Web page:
It’s late morning in the shadows of Shanghai. In a set of luxury apartments around 30km (19 miles) away from the lights of the city’s ever expanding skyline, the sound of construction work roaring through the apartment complex is barely enough to wake a group of six young women from their sleep in their shared flat.
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These apartment-dwellers aren’t just roommates – they’re teammates. They’re members of LLG – one of China’s best female e-sports teams, and a highly skilled group of professional video game players.
It’s the morning after another long training session where they stayed up playing the online multi-player game League of Legends into the early hours of the morning.
They live in semi-luxury like b-list celebrities. They have thousands of followers online, large rooms, designer purses, bags and jewellery and it’s all paid for by playing computer games.
Watch LLG team members Shan Chen and Ding Ding describe their lives – and the obstacles they’ve faced:
China boasts the largest internet population in the world: more than 731 million Chinese people are online, according to government officials in January. But until recently, many computer games were not available here. Between 2000 and 2015, console games were banned in China. Gaming was viewed as “digital heroin” by government officials. Yet today there are an estimated 170 million e-sports players and fans in the country.
China makes up more than half of the global e-sports audience. More than 500 million people worldwide watch other people play video games. By some estimates the video game industry could be worth $35bn (£26.4bn) by 2021. And more people watch gaming in China than live in many European nations. For many e-athletes, it’s catapulted them into fame and fortune.
For many male e-athletes, anyway.
Some male players earn up to $2m (£1.5m) a year in prize money. Yet professional female gamers command more modest incomes.
“In the past when we played games in competitions, onlookers would say, these girls play really badly. They would mock us and say they should play and that we should get off the stage,” says Shan Chen, a 20-year-old team member, who sports dyed cropped hair and square framed glasses.
Shan Chen earned her stripes playing in internet cafes in her home town of Wuhan in central China. She would out-play young men who tried to stop female players from even entering the internet bars.
Now Chinese female gamers want professional leagues of their own. Male e-sports players have established leagues that guarantee them an income, yet women-only competitions are more sporadic and spread out through out the year.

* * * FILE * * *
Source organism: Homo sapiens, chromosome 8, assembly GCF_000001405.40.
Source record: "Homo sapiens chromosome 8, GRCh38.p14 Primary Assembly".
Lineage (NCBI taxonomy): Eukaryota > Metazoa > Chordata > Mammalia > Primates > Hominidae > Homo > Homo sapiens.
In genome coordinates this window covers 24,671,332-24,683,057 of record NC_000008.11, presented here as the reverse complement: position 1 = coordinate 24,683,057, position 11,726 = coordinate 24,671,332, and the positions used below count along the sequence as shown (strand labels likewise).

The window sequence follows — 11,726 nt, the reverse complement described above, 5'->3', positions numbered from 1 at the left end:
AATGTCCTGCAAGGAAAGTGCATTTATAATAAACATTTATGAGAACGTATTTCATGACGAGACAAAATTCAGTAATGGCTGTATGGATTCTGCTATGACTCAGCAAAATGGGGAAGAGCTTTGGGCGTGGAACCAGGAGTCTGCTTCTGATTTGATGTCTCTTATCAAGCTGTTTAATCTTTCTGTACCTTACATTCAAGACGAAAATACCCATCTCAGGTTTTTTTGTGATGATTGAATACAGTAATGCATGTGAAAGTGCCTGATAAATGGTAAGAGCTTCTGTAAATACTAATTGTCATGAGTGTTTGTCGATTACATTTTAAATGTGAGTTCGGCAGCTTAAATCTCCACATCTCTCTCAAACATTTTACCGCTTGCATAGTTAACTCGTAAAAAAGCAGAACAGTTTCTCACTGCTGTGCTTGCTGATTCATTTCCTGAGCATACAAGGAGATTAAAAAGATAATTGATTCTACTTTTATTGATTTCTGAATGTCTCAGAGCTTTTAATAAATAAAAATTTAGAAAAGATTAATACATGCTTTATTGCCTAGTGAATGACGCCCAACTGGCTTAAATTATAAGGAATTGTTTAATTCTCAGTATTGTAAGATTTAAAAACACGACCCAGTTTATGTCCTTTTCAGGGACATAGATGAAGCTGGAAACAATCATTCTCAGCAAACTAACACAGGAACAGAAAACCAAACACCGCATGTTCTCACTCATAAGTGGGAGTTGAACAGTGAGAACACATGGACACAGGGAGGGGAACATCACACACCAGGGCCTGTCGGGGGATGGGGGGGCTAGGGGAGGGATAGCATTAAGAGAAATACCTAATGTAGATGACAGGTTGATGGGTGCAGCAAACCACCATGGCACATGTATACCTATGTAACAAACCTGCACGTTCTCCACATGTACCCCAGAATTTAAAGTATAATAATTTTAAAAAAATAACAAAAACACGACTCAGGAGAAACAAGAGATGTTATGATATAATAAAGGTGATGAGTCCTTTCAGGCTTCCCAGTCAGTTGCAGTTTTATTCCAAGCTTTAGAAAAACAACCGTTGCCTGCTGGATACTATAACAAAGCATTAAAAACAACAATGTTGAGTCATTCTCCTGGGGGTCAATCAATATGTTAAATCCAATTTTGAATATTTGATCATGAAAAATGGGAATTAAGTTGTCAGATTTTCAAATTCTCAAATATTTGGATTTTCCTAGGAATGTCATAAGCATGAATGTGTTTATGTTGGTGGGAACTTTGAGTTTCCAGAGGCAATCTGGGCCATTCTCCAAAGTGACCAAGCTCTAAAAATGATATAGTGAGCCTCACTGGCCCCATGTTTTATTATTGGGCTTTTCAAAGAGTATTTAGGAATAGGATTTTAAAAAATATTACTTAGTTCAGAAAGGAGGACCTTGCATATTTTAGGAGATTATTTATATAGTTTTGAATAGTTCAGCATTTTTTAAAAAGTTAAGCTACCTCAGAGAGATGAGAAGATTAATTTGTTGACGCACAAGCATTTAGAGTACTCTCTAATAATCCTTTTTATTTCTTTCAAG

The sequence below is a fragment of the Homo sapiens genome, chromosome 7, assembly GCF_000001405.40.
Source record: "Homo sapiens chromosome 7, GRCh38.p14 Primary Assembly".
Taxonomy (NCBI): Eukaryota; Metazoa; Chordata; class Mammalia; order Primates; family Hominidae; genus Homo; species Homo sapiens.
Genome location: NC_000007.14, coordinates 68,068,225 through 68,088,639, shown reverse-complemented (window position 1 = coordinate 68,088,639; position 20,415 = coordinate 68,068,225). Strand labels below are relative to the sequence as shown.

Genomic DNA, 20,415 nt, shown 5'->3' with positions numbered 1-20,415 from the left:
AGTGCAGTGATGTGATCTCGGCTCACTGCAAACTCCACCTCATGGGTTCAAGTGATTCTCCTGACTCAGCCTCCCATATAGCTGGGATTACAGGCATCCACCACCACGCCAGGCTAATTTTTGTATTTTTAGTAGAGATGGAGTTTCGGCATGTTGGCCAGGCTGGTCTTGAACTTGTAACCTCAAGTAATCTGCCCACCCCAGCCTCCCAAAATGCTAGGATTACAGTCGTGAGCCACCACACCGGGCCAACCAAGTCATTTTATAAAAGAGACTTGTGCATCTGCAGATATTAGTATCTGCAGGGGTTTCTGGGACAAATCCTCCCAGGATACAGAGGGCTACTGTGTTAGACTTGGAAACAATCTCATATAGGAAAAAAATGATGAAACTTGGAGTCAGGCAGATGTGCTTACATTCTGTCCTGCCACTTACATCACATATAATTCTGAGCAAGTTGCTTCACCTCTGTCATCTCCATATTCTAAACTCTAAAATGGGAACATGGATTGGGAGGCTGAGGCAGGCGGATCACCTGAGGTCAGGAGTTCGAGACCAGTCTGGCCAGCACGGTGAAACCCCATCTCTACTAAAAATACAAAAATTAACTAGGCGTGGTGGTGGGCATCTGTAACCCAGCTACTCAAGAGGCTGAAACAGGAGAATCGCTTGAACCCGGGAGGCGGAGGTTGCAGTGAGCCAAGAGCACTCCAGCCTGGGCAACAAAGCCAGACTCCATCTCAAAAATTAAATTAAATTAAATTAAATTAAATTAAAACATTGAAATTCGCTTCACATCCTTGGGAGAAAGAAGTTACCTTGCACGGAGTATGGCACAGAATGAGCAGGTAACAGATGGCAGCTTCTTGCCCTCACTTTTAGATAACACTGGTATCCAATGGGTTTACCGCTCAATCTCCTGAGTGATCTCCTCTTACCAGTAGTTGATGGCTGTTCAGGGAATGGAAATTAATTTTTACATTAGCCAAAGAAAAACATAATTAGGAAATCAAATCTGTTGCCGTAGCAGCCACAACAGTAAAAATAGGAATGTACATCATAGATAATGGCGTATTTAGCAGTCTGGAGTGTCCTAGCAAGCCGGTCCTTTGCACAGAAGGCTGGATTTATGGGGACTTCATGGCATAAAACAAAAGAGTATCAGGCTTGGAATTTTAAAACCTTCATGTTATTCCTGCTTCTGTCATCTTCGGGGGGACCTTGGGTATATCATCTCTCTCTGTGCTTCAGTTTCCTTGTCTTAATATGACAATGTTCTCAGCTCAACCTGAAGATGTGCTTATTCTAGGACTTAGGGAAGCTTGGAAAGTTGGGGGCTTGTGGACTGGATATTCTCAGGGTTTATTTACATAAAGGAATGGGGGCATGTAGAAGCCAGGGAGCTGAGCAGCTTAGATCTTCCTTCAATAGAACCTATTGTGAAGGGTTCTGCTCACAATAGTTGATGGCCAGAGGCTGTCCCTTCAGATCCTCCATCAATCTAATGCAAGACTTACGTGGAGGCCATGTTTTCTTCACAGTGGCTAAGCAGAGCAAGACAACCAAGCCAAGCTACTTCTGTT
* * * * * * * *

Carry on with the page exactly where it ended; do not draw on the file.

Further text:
Ding Ding is the only Korean player in the team and a star signing. She moved to China to pursue her dream of playing professionally.
“There are no female teams in Korea at the moment, but in China there are. It’s more organised here. I have improved a lot here,” she says. “But compared to male teams, it’s still not enough,” she adds.
Both Ding Ding and Shan Chen were keen athletes as school. Shan Chen was a competitive table tennis player growing up, while Ding Ding trained as a gymnast before suffering a knee injury. They treat e-sports with the same level of intensity as any other sport. They train seven hours a day and live, work and eat as part of a team.
“There’s still a long way to go if we wanted to get to a similar level with male teams,” says Ding Ding. She hopes that in the future men and women will be able to compete in the same side.
Members of LLG are funded by an e-sport enthusiast turned investor. Each member is paid between $1,200 and $2,200 a month (£908 to £1,664), which is more than double the earnings of an average Chinese university graduate. Many gamers also earn income through self broadcasting, presenting and streaming their games for online payment. Some argue that it encourages the mainly male audience members to focus on their looks rather than ability. Many women also face discrimination and harassment online.
“Men and women should be equal. I feel that girls can also play games well. They shouldn’t look at us with tainted glasses,” Shan Chen adds.
LLG is part of China’s post-1990s generation. They have grown up in an era of rapid economic advancement. But in many ways, they grew up rebellious. Defying odds, they turned their hobbies into professions, dropping out of education to pursue a career in cyber-space. A generation earlier, they may have been seen as problem children.
But the life span of professional players in China is relatively short. The repetitive nature of the sport takes its toll on the athletes. Their gaming abilities rely on rapid hand movement and reaction times using the keyboard and mouse. Gamers usually compete for just four to five years before becoming injury-prone, which forces them into retirement.
For now though, LLG are continuing to pursue their dream of playing video games professionally – and they're not letting gender barriers stop them.